*11 trees at Washington Square Park felled thus far to align the fountain — Naming rights sold to Tisch Family. Tisch Fountain, anyone? — with the Arch

*THOUSANDS of trees at Randall’s Island levied for private development to swoop in

*400 trees destroyed from two Bronx Parks, Mullally and Macombs parks, paved over for Yankee Stadium

*Over 105 trees sacrificed at East River Park for its “reconstruction”

And on the way:

*The proposal by Parks Commissioner Benepe to destroy 14 trees at Union Square Park to expand the restaurant space for his friend restauranteur Danny Meyer; and,

*Thousands of trees at Ridgewood Reservoir/Highland Park in Queens to cover over the naturally occurring landscape with Benepe’s favorite dangerous synthetic material: artificial turf.

At Washington Square Park, no one actually knows how many trees are coming down in later Phases of the City’s redesign plan. However, upon a closer look recently at the widening of the paths at the Park to accommodate machinery, it looks awfully tenuous how the living trees are being treated and questionable how many will survive the city’s “renovation.” (Trees affected by construction don’t die immediately so we wouldn’t see the results of this for 8-10 years.)

I think the picture above is fairly accurate in representing Mayor Bloomberg’s relationship to NYC’s trees. Something is wrong with the Mayor’s p.r. machine and how smoothly it is able to hide these statistics and machinations. (Yes, I know that’s what good p.r. people do but hopefully – ? – the media would see through it.)

*Thank you to the Queens Crap blog for unearthing this Bloomberg photo. They cover steadfastly the craziness that too often represents our city government and how it relates to the over-development of the borough of Queens, in ways that affect us all!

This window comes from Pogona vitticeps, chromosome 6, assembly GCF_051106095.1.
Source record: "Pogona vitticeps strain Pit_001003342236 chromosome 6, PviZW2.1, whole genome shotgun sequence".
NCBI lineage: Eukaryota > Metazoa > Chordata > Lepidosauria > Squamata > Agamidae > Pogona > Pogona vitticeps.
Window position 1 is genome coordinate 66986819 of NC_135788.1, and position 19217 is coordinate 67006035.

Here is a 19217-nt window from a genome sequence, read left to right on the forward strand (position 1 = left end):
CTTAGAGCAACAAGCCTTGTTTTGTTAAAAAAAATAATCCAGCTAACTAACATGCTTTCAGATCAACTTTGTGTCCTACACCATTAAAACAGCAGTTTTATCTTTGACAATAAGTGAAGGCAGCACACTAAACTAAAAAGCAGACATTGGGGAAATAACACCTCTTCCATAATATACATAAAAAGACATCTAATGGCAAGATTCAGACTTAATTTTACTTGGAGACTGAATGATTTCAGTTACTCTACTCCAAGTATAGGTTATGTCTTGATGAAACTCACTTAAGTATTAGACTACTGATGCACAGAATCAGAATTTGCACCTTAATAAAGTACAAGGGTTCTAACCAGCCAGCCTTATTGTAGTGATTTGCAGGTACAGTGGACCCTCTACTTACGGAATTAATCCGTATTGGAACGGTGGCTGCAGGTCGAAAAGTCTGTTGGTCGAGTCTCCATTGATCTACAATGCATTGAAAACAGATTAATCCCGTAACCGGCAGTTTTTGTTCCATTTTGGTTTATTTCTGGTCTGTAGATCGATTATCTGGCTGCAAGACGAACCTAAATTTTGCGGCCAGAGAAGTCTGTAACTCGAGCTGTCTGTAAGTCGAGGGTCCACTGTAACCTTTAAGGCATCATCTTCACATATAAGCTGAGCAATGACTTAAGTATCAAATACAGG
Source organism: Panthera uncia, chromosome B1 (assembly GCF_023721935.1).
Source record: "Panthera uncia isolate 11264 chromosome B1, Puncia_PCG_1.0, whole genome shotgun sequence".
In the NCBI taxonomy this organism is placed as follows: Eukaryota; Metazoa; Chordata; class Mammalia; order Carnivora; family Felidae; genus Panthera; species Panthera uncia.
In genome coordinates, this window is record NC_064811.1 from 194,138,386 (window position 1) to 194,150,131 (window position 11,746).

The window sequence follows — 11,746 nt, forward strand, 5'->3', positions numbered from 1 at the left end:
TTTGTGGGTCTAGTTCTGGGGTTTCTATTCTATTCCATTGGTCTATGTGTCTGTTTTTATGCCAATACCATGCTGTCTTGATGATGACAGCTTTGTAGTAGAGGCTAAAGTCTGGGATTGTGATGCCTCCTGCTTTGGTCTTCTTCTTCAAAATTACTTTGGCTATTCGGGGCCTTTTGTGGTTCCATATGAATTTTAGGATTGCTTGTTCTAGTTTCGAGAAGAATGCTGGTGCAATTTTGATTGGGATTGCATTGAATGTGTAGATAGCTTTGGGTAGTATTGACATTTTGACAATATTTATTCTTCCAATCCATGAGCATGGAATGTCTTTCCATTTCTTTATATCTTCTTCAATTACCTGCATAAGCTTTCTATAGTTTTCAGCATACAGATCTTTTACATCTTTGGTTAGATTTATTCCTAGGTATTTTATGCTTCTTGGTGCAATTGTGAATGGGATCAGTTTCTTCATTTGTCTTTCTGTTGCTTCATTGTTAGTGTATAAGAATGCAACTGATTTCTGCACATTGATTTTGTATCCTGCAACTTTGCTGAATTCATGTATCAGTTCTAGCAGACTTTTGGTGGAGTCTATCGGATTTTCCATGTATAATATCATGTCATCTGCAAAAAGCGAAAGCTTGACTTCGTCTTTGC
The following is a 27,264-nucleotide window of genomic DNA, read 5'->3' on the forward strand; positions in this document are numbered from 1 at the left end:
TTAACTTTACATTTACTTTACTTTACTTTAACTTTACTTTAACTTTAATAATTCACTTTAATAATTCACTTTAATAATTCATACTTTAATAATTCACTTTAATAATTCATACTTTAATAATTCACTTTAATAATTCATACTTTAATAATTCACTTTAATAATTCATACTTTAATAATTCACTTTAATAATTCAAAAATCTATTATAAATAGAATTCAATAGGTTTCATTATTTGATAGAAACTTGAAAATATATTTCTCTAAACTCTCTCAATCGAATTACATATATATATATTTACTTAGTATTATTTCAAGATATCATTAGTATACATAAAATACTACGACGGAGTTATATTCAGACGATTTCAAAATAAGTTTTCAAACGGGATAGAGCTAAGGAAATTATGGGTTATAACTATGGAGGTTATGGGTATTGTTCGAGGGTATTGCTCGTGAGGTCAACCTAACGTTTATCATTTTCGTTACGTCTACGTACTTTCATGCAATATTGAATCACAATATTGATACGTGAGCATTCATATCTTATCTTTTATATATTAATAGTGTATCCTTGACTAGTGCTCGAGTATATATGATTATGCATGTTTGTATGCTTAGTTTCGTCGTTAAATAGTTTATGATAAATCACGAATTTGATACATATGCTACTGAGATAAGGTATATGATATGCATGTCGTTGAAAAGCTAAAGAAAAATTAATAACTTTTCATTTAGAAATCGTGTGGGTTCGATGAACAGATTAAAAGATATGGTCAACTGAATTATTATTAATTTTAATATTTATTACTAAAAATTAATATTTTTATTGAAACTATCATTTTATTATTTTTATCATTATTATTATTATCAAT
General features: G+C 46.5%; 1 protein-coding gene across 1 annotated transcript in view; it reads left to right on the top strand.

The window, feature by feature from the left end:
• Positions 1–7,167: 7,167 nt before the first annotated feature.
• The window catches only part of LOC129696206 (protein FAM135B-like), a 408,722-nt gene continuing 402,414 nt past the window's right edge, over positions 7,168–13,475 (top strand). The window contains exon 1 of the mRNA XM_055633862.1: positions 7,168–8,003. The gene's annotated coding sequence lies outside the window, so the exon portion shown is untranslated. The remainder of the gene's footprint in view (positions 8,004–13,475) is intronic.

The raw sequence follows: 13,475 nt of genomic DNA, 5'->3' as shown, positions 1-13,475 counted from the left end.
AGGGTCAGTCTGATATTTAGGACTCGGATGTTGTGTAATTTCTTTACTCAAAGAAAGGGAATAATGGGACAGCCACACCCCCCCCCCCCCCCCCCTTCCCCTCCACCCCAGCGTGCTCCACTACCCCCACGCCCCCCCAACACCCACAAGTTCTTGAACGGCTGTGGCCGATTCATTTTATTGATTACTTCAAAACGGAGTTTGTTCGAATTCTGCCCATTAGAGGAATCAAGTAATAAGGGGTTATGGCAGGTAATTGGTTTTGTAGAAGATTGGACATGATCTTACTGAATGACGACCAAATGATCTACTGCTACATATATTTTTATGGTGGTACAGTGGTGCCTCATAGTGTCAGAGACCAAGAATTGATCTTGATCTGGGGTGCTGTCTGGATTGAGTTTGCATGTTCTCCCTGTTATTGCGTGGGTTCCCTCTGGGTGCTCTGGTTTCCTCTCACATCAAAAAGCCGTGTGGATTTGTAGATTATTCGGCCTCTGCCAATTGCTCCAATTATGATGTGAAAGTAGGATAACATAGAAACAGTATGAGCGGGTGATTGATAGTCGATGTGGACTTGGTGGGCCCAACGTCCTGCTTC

In the news: MillionTreesNYC Month, NY City Council, Randall’s Island

In the News Today …

  • Metro new york covers Mayor Bloomberg’s hypocrisy in declaring April “MillionTreesNYC Month.” Metro writer Patrick Arden follows the Parks Department’s seemingly endless acts of arborcide across the five boroughs. Perhaps we’re all missing the point – maybe Mayor Bloomberg’s actual goal is to chop DOWN a Million Trees in NYC?
  • New York City Council Parks Committee Chair Helen Foster (Bronx) received her own bit of press today in the New York Times, “Conspicuous absence on Congestion Pricing Vote.” She is cited for being the only City Council member absent for this “important” vote on Monday(3/31).

Although the Times says that Council Member Foster stood up to the Mayor on the Yankee Stadium deal (which gave away Bronx parkland), it’s not exactly the full story. Ultimately, she came out against it, but, in what was a key measure early on, she introduced the legislation before the Committee on State and Federal Legislation which gave Albany the “go-ahead to alienate the parks.” (Metro NY, “How the South Bronx lost its parks to Yanks,” March 14, 2006)

The Times’ article takes a shot at the City Council when they state that council members “have provided little resistance to the mayor’s initiatives in recent years.” Could that be linked to Christine Quinn’s emergence as Speaker of the Council?

  • Apparently, thousands of trees have already been sacrificed on Randall’s Island but at least people will be able to play tennis. (Randall’s Island is run by the Randall’s Island Sports Foundation, another example of the “public-private partnership” of which Mayor Bloomberg, and Giuliani before him, is such a big proponent.) There are 100-150 fewer tennis courts in Manhattan than there were in the ’70’s, according to the managing partner of Sportime, the private corporation “breaking ground” tomorrow(4/3). He does not delve into how many fewer trees there are.